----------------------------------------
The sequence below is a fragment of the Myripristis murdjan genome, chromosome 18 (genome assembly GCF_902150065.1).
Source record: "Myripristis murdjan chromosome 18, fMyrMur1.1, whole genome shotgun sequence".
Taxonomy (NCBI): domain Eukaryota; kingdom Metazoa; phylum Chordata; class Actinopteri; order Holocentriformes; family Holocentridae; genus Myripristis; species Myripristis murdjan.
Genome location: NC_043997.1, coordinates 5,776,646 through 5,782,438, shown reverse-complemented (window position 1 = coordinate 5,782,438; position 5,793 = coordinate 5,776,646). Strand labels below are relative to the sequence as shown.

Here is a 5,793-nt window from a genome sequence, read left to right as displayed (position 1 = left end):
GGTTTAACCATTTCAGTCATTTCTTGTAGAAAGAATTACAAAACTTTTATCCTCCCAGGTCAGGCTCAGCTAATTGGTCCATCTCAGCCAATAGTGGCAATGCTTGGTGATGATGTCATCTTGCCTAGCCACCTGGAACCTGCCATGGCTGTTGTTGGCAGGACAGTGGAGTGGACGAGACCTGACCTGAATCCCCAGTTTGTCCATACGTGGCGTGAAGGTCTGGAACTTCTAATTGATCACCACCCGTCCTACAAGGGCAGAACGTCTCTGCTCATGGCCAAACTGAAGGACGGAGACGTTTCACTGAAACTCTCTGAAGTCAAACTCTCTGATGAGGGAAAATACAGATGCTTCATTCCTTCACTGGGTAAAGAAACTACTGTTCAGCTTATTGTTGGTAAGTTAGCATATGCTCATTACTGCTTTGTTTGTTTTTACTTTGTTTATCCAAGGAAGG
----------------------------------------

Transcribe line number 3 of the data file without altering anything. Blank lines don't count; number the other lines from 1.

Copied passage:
Taxonomy (NCBI): domain Eukaryota; kingdom Metazoa; phylum Chordata; class Actinopteri; order Holocentriformes; family Holocentridae; genus Myripristis; species Myripristis murdjan.